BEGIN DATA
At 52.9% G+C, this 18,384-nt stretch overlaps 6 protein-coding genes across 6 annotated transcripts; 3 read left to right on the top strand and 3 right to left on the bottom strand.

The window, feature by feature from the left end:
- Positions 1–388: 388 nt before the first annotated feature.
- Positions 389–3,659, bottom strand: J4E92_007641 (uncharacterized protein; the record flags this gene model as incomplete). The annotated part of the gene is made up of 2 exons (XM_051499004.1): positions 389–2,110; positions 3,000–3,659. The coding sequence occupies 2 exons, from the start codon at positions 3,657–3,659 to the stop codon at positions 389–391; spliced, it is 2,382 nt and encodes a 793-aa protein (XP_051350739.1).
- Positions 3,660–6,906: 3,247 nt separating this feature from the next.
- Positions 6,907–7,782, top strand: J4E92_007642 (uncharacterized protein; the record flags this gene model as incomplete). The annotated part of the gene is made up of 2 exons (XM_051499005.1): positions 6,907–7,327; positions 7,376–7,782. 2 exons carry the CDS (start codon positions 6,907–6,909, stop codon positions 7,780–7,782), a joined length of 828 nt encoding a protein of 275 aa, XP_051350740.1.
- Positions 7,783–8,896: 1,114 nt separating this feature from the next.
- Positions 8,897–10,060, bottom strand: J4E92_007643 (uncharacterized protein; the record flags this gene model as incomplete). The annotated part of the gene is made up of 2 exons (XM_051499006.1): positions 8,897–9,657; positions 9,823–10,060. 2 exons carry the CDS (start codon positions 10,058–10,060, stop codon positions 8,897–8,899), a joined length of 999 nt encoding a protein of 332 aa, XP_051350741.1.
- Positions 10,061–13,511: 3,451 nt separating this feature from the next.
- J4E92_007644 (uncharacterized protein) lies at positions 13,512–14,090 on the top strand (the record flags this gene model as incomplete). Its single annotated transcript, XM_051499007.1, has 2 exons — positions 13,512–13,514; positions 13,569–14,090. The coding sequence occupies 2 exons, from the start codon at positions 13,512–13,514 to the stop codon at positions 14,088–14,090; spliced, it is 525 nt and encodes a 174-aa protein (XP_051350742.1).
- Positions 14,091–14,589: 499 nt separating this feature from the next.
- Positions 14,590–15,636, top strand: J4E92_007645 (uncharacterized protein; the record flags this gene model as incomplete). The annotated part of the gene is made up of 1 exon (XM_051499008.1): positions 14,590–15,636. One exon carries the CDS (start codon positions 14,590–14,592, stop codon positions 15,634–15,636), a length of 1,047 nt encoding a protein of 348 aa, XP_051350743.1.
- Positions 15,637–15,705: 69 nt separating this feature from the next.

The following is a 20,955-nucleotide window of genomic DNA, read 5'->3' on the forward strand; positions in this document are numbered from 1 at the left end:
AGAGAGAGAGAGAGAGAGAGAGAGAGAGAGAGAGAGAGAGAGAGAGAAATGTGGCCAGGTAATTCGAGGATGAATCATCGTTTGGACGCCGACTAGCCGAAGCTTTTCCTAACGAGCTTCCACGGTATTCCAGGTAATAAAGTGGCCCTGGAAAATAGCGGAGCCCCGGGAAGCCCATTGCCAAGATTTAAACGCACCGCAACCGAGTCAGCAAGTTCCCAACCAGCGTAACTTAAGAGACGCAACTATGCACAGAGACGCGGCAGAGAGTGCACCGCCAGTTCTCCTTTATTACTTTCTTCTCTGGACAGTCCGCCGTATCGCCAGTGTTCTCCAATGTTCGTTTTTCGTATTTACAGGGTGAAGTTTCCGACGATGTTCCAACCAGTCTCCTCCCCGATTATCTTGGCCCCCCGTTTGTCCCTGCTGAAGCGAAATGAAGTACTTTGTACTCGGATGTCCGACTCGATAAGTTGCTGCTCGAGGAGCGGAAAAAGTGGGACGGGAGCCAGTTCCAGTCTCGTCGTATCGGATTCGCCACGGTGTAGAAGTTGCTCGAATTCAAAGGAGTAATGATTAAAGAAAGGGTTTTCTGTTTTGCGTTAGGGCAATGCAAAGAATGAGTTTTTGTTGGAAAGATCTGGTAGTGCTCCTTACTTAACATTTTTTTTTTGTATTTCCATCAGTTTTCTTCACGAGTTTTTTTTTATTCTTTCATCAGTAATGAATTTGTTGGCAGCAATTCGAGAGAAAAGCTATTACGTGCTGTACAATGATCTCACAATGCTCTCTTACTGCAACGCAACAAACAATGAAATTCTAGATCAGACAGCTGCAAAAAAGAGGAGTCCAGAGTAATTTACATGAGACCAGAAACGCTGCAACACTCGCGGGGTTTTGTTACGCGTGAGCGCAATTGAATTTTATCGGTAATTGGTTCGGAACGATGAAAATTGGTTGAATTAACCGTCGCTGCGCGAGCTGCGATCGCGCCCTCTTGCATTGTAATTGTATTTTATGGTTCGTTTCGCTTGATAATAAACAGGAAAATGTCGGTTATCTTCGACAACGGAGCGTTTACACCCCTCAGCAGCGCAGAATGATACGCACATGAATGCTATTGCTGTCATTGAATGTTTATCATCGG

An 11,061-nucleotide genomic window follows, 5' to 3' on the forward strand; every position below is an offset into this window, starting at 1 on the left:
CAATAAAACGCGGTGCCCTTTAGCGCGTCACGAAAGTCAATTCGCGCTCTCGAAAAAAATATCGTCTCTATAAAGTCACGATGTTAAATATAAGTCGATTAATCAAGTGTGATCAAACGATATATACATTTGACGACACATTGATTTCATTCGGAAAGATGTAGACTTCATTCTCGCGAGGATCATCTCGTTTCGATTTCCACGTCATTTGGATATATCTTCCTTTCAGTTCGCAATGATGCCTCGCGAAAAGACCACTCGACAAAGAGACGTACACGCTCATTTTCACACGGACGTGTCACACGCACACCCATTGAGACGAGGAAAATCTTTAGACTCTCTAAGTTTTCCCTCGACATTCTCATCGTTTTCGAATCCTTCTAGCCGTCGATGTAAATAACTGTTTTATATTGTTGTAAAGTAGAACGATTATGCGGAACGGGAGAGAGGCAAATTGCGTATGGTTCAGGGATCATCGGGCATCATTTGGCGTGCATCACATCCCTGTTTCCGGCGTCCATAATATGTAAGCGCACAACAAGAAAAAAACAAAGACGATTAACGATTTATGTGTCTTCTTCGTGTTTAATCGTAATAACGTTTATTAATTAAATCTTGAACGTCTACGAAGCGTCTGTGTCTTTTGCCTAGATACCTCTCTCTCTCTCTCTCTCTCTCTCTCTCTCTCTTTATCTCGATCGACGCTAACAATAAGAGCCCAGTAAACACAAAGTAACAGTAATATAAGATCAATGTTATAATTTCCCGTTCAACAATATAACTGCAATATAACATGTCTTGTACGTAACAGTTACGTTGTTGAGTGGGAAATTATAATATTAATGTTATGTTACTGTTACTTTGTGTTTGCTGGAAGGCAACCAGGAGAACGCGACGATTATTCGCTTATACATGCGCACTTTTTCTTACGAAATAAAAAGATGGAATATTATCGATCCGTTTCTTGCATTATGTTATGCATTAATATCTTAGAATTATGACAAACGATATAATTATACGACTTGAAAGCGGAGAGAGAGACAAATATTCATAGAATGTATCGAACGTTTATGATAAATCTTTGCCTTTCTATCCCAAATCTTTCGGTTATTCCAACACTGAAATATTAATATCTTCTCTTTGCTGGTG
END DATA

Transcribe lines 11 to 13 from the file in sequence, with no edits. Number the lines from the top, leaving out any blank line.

- Positions 14,091–14,589: 499 nt separating this feature from the next.
- Positions 14,590–15,636, top strand: J4E92_007645 (uncharacterized protein; the record flags this gene model as incomplete). The annotated part of the gene is made up of 1 exon (XM_051499008.1): positions 14,590–15,636. One exon carries the CDS (start codon positions 14,590–14,592, stop codon positions 15,634–15,636), a length of 1,047 nt encoding a protein of 348 aa, XP_051350743.1.
- Positions 15,637–15,705: 69 nt separating this feature from the next.